Audi has confirmed its e-tron electric SUV concept will debut as a production ready car in early 2018, with a fully-electric powertrain and 310-mile range. It’ll look almost identical to the car previewed at the Frankfurt Motor Show, and is likely to slot in between the all-new Q5 and recently-updated Q7.
Sitting beside the e-tron at Audi’s Future Performance Day workshop this week, Dr Rudiger Chmielewski, head of total vehicle development told Auto Express that they’d undergone several design clinics in Germany and the USA, and were close to finalizing the SUV’s shape.
“We have found the right height,” Dr Chmielewski noted. “You will find this in the exterior. You’ll also find the headlight pattern in all our electric cars.”
Probably the most interesting comment, though, was the comment on charging networks: “By the time we launch the e-tron, we will have a fast charge network in Germany. An 80% charge will take 30 minutes. The success of a model like this will depend on the infrastructure.”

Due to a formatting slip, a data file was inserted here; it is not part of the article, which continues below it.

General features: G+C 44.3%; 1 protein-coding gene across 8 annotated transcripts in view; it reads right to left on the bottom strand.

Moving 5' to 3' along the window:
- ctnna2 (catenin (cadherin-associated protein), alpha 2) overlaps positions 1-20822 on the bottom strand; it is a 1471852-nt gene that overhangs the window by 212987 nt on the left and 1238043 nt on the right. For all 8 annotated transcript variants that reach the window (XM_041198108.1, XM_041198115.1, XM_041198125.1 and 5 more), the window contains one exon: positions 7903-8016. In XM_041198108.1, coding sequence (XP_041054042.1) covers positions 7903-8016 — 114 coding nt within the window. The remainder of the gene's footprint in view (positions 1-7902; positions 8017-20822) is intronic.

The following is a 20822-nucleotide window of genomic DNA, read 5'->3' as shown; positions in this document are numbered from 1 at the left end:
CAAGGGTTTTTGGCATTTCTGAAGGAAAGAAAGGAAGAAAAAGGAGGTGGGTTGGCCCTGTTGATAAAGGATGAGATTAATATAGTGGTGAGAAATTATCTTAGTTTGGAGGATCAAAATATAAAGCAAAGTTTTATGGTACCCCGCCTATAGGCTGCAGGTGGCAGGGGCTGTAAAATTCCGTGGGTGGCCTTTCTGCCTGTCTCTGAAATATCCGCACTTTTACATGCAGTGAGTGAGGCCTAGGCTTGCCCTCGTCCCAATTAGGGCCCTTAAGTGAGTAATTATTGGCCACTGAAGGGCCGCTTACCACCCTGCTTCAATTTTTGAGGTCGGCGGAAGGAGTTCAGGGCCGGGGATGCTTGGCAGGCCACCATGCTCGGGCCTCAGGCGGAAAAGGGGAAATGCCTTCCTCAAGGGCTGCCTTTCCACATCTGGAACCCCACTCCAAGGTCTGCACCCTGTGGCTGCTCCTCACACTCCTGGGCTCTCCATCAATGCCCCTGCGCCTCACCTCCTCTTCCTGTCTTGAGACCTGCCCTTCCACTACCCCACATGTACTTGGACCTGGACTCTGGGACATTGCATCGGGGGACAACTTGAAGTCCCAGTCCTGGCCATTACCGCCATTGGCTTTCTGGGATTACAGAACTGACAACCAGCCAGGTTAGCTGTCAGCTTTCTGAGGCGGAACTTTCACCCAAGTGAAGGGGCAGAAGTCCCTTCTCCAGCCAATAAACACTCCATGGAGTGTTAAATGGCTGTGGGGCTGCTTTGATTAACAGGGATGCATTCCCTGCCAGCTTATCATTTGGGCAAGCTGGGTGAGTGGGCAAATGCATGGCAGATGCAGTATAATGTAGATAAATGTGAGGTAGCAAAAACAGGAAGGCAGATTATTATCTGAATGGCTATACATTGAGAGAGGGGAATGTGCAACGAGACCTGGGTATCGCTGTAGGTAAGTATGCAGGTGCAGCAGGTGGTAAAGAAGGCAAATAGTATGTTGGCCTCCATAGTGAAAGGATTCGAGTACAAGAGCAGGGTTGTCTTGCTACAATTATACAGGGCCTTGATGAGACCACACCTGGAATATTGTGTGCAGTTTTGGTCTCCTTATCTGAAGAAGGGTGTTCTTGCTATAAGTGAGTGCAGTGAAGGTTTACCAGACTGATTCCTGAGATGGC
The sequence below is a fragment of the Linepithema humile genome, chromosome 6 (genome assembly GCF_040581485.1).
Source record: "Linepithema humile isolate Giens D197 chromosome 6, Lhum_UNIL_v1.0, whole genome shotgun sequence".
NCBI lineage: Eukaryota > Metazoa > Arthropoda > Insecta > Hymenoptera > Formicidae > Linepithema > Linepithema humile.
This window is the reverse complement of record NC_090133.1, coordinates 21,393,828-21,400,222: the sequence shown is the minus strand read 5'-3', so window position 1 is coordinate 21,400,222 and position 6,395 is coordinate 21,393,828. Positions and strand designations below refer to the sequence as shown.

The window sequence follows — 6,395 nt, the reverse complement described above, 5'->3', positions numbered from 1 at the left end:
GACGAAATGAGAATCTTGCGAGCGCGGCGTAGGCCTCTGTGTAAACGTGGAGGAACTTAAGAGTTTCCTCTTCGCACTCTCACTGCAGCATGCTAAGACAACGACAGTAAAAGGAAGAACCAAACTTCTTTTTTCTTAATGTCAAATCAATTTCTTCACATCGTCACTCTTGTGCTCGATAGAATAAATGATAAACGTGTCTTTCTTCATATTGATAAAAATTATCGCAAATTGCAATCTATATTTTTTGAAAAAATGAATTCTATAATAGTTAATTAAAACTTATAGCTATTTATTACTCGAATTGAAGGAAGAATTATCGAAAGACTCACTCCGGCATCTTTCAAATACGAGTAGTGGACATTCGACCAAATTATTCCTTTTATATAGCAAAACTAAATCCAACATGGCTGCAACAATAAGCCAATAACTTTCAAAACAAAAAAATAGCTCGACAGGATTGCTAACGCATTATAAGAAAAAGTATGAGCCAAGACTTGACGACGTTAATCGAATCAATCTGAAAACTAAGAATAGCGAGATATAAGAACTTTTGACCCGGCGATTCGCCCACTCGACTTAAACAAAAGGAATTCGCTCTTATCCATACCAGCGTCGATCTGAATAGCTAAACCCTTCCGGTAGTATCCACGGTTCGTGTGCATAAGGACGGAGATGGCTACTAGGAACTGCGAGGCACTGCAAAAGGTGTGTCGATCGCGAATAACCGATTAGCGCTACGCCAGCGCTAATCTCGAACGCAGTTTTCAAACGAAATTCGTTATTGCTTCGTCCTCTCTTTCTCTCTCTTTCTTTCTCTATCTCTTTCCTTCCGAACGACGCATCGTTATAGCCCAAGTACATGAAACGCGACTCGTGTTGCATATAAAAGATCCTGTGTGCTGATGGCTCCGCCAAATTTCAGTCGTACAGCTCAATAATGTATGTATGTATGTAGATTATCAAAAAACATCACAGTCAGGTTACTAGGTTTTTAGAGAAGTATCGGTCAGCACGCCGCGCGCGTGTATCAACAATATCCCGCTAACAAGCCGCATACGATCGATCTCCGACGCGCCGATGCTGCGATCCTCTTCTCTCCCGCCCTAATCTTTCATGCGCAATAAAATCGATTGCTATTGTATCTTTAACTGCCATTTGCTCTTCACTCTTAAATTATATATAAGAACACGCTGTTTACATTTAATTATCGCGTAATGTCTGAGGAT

Presuming the comment on a fast-charging network in Germany is true, that’s great, but you can count me as skeptical. Progress on fast-charging infrastructure in Germany has been incredibly slow to date — to the degree that one even has to consider the possibility of “conspiracy theories” on the matter.
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James Ayre's background is predominantly in geopolitics and history, but he has an obsessive interest in pretty much everything. After an early life spent in the Imperial Free City of Dortmund, James followed the river Ruhr to Cofbuokheim, where he attended the University of Astnide. And where he also briefly considered entering the coal mining business. He currently writes for a living, on a broad variety of subjects, ranging from science, to politics, to military history, to renewable energy.